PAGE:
“Glen Campbell: I’ll Be Me” is a difficult but important film to watch. This documentary chronicles Campbell’s final tour following his diagnosis with Alzheimer’s disease. The tour was supposed to last 5 weeks but lasted an unprecedented year and a half, selling out all 151 shows. While we see him at his lowest point, the sad moments are tempered with love and support from his fans. What really struck me about the film is the love that Campbell receives from his family. I had subconsciously acknowledged the fact that the film does not contain the profanity that you generally expect from a highly emotional film like this one, but it all made sense when the family revealed their strong Christian faith. The family’s support for Glen is incredible. I cannot even imagine the frustration that they must have felt throughout the difficult rehearsals, all the while watching their husband/father slowly forget their names; however, it becomes clear that he must continue to make music because performing actually increased his cognitive ability and retention. That’s the power of music and pursuing your passion. This is a man that he can’t even remember the first president of the United States but then he can improvise this incredible blues guitar solo like it’s nothing. It is inspiring to see him summon every bit of focus to perform hits like “Rhinestone Cowboy” and “Wichita Lineman” for audiences who adore him. Even as he struggles to record his final song, “I’m Not Gonna Miss You,” it is evident that his mind is slipping but his heart is still full of music. There are brief splashes of biographical information but the focus is truly on the present as he navigates his final tour and learns to deal with his degenerative disease. Amidst the sad regression, I found a silver lining in the musicianship of his daughter, Ashley. She was only 25 years old during the production of this documentary but she held her ground onstage with a living legend of country music. Without question, his legacy will live on through her. Just as we saw with the release of Julianne Moore’s “Still Alice,” Alzheimer’s is a hot-button issue faced by many families in the United States and the growing awareness of the disease has inspired many to invest in a solution to this painful problem. “Glen Campbell: I’ll Be Me” is very sad, but it is also a fitting tribute to one of history’s greatest country singers.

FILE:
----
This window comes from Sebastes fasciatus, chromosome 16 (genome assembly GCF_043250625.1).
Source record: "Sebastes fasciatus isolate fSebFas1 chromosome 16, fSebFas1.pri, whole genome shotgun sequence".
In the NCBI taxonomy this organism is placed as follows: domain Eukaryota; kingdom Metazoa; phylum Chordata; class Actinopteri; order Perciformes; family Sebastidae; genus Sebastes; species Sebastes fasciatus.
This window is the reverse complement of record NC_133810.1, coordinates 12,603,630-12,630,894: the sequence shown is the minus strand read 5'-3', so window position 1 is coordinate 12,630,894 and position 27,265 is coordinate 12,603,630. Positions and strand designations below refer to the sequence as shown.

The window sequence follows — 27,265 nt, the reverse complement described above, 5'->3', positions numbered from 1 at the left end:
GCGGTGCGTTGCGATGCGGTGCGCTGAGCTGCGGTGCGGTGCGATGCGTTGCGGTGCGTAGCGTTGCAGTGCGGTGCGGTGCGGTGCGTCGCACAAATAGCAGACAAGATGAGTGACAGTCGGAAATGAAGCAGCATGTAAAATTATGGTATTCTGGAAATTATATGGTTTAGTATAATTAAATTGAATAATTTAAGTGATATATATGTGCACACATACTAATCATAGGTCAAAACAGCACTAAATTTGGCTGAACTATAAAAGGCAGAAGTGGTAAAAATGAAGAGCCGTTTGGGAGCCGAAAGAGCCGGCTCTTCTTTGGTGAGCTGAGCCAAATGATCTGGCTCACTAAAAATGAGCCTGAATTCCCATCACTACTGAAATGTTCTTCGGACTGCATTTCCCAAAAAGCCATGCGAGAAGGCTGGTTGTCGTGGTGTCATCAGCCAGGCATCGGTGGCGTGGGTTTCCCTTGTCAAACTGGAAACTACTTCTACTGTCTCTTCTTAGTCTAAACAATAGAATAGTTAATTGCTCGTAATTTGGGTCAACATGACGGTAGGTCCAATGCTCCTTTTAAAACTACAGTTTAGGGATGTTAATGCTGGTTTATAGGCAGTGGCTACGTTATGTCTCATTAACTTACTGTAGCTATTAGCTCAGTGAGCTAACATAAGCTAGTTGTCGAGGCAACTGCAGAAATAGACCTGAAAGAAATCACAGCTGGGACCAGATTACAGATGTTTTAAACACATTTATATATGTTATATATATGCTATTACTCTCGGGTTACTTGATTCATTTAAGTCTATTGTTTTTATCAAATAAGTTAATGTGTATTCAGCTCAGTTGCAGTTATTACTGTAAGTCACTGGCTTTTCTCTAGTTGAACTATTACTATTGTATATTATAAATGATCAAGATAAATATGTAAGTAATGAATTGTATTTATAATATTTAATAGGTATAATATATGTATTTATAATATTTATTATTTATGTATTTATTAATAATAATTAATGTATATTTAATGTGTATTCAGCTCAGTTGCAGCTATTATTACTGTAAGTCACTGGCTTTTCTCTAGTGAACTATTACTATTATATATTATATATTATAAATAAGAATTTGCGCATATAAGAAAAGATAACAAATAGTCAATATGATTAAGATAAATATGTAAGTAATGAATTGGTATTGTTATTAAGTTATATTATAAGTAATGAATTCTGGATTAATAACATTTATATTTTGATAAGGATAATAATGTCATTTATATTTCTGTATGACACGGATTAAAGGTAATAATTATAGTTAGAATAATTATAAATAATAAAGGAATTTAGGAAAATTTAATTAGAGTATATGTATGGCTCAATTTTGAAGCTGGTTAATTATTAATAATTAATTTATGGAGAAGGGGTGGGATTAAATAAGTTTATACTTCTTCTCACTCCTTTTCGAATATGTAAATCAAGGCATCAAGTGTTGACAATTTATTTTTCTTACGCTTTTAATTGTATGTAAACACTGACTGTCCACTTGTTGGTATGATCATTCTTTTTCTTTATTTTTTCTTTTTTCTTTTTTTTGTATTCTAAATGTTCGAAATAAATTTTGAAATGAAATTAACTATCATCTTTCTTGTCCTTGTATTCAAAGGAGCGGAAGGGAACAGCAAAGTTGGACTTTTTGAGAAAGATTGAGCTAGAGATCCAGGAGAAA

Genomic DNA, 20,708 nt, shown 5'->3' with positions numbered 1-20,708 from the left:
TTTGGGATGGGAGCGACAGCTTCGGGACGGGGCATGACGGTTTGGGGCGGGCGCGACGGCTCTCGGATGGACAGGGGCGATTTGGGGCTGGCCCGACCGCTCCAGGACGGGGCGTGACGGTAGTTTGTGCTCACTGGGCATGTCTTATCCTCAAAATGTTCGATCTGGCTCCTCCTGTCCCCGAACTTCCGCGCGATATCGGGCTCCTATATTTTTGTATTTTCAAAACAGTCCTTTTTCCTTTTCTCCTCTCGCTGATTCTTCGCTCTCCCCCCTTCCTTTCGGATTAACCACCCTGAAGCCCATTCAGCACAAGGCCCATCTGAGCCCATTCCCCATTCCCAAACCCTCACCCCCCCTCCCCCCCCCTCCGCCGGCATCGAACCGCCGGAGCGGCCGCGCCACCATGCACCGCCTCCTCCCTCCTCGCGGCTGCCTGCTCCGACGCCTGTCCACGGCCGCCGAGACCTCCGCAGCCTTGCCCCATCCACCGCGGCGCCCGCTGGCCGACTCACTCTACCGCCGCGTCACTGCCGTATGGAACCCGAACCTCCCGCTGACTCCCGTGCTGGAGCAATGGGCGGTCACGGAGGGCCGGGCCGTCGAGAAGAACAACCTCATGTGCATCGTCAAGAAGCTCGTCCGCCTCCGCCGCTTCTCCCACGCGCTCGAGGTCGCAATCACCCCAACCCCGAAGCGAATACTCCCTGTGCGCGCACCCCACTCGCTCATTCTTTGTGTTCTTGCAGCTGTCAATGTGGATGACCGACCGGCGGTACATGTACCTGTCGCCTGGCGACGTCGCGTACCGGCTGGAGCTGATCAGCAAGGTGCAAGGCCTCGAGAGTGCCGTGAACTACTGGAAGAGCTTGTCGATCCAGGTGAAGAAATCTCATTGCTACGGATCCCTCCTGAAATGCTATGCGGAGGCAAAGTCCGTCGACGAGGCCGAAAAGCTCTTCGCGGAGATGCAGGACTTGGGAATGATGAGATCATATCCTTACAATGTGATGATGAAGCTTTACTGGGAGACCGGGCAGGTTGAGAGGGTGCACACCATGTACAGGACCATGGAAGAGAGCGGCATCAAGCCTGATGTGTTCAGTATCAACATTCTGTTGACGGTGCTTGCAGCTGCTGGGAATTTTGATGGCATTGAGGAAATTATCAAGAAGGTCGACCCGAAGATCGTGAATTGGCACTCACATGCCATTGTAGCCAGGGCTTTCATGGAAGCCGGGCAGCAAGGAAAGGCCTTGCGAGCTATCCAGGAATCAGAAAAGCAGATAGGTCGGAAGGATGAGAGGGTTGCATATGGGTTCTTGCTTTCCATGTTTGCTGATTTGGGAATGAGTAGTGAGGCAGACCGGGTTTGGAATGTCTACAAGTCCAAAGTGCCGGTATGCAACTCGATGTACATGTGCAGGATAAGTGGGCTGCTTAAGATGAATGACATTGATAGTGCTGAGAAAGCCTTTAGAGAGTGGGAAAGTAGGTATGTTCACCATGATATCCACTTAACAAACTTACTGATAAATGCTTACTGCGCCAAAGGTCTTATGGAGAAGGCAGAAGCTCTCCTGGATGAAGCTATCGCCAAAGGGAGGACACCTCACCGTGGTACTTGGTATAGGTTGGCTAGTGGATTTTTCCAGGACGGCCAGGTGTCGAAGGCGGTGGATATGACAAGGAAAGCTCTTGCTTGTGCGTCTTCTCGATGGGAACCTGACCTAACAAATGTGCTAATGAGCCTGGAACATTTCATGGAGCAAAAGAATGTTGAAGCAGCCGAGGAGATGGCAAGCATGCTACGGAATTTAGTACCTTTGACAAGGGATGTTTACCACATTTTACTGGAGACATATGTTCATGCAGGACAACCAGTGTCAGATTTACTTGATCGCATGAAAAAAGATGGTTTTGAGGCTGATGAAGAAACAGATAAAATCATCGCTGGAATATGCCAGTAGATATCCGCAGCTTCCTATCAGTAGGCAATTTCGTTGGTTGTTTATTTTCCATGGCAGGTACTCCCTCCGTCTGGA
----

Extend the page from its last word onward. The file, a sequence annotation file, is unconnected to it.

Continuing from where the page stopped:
[Pictured: Even as his mind slips away, Glen Campbell still has music in his heart]